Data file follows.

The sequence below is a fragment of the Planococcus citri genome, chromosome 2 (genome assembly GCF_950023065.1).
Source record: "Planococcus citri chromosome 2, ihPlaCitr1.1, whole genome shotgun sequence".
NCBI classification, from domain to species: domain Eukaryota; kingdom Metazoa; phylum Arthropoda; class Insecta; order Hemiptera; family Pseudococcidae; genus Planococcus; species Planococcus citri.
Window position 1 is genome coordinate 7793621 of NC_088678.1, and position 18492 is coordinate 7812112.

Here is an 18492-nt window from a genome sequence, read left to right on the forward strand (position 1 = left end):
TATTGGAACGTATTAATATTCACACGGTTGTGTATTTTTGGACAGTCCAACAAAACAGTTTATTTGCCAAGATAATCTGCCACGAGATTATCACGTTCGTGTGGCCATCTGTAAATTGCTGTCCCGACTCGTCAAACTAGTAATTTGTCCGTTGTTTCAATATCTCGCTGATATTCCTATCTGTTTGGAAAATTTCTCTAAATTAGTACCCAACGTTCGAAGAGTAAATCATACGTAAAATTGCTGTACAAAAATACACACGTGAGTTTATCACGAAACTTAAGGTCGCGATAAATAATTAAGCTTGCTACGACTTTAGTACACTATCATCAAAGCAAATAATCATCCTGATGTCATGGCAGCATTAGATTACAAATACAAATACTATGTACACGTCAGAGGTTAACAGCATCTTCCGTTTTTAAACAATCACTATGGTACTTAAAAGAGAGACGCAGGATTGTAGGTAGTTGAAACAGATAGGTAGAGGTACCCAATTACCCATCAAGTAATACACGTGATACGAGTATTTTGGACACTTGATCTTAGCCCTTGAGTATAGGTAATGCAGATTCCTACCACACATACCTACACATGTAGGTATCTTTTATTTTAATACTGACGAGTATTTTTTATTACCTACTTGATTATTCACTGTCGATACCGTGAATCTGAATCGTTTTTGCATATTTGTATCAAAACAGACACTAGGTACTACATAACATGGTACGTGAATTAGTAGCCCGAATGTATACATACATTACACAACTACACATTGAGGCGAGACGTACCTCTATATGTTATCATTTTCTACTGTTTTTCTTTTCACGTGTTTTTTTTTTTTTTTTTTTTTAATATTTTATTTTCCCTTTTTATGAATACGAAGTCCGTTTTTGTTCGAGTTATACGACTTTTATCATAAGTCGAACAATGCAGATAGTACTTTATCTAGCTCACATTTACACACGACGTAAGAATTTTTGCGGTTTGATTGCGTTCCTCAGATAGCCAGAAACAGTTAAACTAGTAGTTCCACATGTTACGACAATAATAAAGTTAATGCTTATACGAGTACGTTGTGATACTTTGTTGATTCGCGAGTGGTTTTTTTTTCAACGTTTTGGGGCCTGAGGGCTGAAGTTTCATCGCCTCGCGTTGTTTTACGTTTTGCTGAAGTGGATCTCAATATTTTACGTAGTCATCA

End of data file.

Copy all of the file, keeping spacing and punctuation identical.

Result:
The sequence below is a fragment of the Planococcus citri genome, chromosome 2 (genome assembly GCF_950023065.1).
Source record: "Planococcus citri chromosome 2, ihPlaCitr1.1, whole genome shotgun sequence".
NCBI classification, from domain to species: domain Eukaryota; kingdom Metazoa; phylum Arthropoda; class Insecta; order Hemiptera; family Pseudococcidae; genus Planococcus; species Planococcus citri.
Window position 1 is genome coordinate 7793621 of NC_088678.1, and position 18492 is coordinate 7812112.

Here is an 18492-nt window from a genome sequence, read left to right on the forward strand (position 1 = left end):
TATTGGAACGTATTAATATTCACACGGTTGTGTATTTTTGGACAGTCCAACAAAACAGTTTATTTGCCAAGATAATCTGCCACGAGATTATCACGTTCGTGTGGCCATCTGTAAATTGCTGTCCCGACTCGTCAAACTAGTAATTTGTCCGTTGTTTCAATATCTCGCTGATATTCCTATCTGTTTGGAAAATTTCTCTAAATTAGTACCCAACGTTCGAAGAGTAAATCATACGTAAAATTGCTGTACAAAAATACACACGTGAGTTTATCACGAAACTTAAGGTCGCGATAAATAATTAAGCTTGCTACGACTTTAGTACACTATCATCAAAGCAAATAATCATCCTGATGTCATGGCAGCATTAGATTACAAATACAAATACTATGTACACGTCAGAGGTTAACAGCATCTTCCGTTTTTAAACAATCACTATGGTACTTAAAAGAGAGACGCAGGATTGTAGGTAGTTGAAACAGATAGGTAGAGGTACCCAATTACCCATCAAGTAATACACGTGATACGAGTATTTTGGACACTTGATCTTAGCCCTTGAGTATAGGTAATGCAGATTCCTACCACACATACCTACACATGTAGGTATCTTTTATTTTAATACTGACGAGTATTTTTTATTACCTACTTGATTATTCACTGTCGATACCGTGAATCTGAATCGTTTTTGCATATTTGTATCAAAACAGACACTAGGTACTACATAACATGGTACGTGAATTAGTAGCCCGAATGTATACATACATTACACAACTACACATTGAGGCGAGACGTACCTCTATATGTTATCATTTTCTACTGTTTTTCTTTTCACGTGTTTTTTTTTTTTTTTTTTTTTAATATTTTATTTTCCCTTTTTATGAATACGAAGTCCGTTTTTGTTCGAGTTATACGACTTTTATCATAAGTCGAACAATGCAGATAGTACTTTATCTAGCTCACATTTACACACGACGTAAGAATTTTTGCGGTTTGATTGCGTTCCTCAGATAGCCAGAAACAGTTAAACTAGTAGTTCCACATGTTACGACAATAATAAAGTTAATGCTTATACGAGTACGTTGTGATACTTTGTTGATTCGCGAGTGGTTTTTTTTTCAACGTTTTGGGGCCTGAGGGCTGAAGTTTCATCGCCTCGCGTTGTTTTACGTTTTGCTGAAGTGGATCTCAATATTTTACGTAGTCATCA